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Feedforward vs. Feedback as a Tool for Behavior Modification Published: Sunday, November 28, 2010 8:00 am By: Ramón L. Rivera, President & CEO

Quality communication between and among people at all levels and every department and division is the glue that holds organizations together. By using feedforward, and by encouraging others to use it, leaders can dramatically improve the quality of communication in their organizations, ensuring that the right message is conveyed, and that those who receive it are receptive to its content. The result is a much more dynamic, much more open organization-one whose employees focus on the promise of the future rather than the mistakes of the past.

Giving and receiving feedback has long been considered an essential skill for leaders. But there is a fundamental problem with feedback: it focuses on the past, on what has already occurred, not on the infinite variety of things that can be, in the future. As such, feedback can be limited and static, as opposed to expansive and dynamic.

As the great sociologist Erving Goffman has shown so eloquently, when we relate with others we always present ourselves as something — by name, by title, by our demeanor, by the tone of our voice. And, in so doing, we always claim a certain amount of value or status for ourselves relative to the others in the situation. Others then must make an immediate choice: to grant us what we have claimed, or to either withhold confirmation or actually challenge us.

People do not take feedforward as personally as feedback. In theory, constructive feedback is supposed to "focus on the performance, not the person." In practice, almost all feedback is taken personally (no matter how it is delivered). Successful people's sense of identity is highly connected with their work. The more successful people are, the more this tends to be true. It is hard to give a dedicated professional feedback that is not taken personally. Feedforward cannot involve a personal critique, since it is discussing something that has not yet happened! 

In a feedforward exercise, participants are each asked to play two roles. In one role, they are asked provide feedforward —that is, to give someone else suggestions for the future on a specific matter and help as much as they can. In the second role, they are asked to accept feedforward—that is, to listen to the suggestions for the future and learn as much as they can.

Why is then that feedforward can often be more useful than feedback? The work of the great researcher and author Marshall Goldsmith on this matter pinpoints the following:

Fedforward is especially suited to successful people. Successful people like getting ideas that are aimed at helping them achieve their goals. They tend to resist negative judgment. We all tend to accept feedback that is consistent with the way we see ourselves. We also tend to reject or deny feedback that is inconsistent with the way we see ourselves. Successful people tend to have a very positive self-image.

  • We can change the future. We can't change the past. Feedforward helps people envision and focus on a positive future, not a failed past. By giving people ideas on how they can be even more successful, we can increase their chances of achieving this success in the future.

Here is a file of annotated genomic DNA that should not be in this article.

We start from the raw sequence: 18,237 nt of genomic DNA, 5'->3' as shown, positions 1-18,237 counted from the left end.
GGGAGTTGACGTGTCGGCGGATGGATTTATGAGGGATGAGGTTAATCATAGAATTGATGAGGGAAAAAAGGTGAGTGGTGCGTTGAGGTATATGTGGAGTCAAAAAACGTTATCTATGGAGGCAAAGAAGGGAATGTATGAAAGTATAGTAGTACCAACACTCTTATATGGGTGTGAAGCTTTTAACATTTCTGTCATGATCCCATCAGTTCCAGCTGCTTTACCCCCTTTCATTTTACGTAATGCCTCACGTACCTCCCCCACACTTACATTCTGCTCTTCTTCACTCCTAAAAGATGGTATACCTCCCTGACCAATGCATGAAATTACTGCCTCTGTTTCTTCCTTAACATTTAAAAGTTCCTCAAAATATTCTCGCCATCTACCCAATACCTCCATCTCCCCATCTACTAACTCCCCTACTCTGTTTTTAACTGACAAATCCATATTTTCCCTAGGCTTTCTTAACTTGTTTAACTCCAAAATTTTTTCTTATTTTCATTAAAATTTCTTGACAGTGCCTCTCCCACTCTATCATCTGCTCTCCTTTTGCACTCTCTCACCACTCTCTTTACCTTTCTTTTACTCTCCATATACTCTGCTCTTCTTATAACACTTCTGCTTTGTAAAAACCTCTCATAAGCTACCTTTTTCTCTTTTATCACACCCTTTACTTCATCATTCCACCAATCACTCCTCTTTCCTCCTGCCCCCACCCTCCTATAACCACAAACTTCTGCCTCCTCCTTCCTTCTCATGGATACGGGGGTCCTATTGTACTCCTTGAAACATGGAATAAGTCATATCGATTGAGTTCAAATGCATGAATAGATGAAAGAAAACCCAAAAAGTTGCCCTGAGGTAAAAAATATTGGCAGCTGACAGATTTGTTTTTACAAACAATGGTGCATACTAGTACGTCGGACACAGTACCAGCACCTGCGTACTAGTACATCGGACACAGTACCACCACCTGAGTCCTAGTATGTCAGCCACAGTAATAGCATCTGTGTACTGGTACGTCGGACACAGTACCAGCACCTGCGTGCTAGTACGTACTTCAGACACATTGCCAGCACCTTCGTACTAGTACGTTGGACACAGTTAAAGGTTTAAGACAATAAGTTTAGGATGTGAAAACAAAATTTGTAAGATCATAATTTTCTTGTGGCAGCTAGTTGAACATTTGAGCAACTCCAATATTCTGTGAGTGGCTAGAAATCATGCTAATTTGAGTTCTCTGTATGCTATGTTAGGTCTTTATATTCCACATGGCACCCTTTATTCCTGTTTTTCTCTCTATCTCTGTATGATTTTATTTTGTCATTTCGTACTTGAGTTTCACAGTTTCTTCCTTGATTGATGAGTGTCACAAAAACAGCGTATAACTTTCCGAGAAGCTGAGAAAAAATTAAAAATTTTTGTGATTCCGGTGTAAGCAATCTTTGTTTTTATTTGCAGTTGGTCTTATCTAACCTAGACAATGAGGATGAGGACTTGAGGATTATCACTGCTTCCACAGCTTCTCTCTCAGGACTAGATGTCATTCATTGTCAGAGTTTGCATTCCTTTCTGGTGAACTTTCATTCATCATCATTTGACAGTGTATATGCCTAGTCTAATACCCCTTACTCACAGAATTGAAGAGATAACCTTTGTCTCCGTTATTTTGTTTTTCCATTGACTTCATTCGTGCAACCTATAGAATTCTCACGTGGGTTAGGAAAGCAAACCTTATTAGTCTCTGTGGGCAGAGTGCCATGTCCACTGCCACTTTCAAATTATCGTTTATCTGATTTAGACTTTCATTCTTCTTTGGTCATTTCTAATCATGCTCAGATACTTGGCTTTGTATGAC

• It can be more productive to help people be "right," than prove they were "wrong." Negative feedback often becomes an exercise in "let me prove you were wrong." This tends to produce defensiveness on the part of the receiver and discomfort on the part of the sender.
  • Feedforward can come from anyone who knows about the task. It does not require personal experience with the individual. For example, if you want to be a better listener, almost any fellow leader can give you ideas on how you can improve. They don't have to know you. Feedback requires knowing about the person. Feedforward just requires having good ideas for achieving the task.
  • Feedback can reinforce personal stereotyping and negative self-fulfilling prophecies. Feedforward can reinforce the possibility of change. Feedback can reinforce the feeling of failure. Feedforward is based on the assumption that people can make positive changes in the future.
  • Feedforward tends to be much faster and more efficient than feedback. An excellent technique for giving ideas to successful people is to say, "Here are four ideas for the future. Please accept these in the positive spirit that they are given. If you can only use two of the ideas, you are still two ahead. Just ignore what doesn't make sense for you."
  • Feedforward can be a useful tool to apply with managers, peers, and team members. Rightly or wrongly, feedback is associated with judgment. This can lead to very negative unintended consequences when applied to managers or peers. Feedforward does not imply superiority of judgment. It is more focused on being a helpful "fellow traveler" than an "expert."

Leaders are not very good at giving or receiving negative feedback. It is unlikely that this will change in the near future.  With this approach almost no time gets wasted on judging the quality of the ideas or "proving that the ideas are wrong." This "debate" time is usually negative; it can take up a lot of time, and it is often not very productive. By eliminating judgment of the ideas, the process becomes much more positive for the sender, as well as the receiver. Successful people tend to have a high need for self-determination and will tend to accept ideas that they "buy" while rejecting ideas that feel "forced" upon them.


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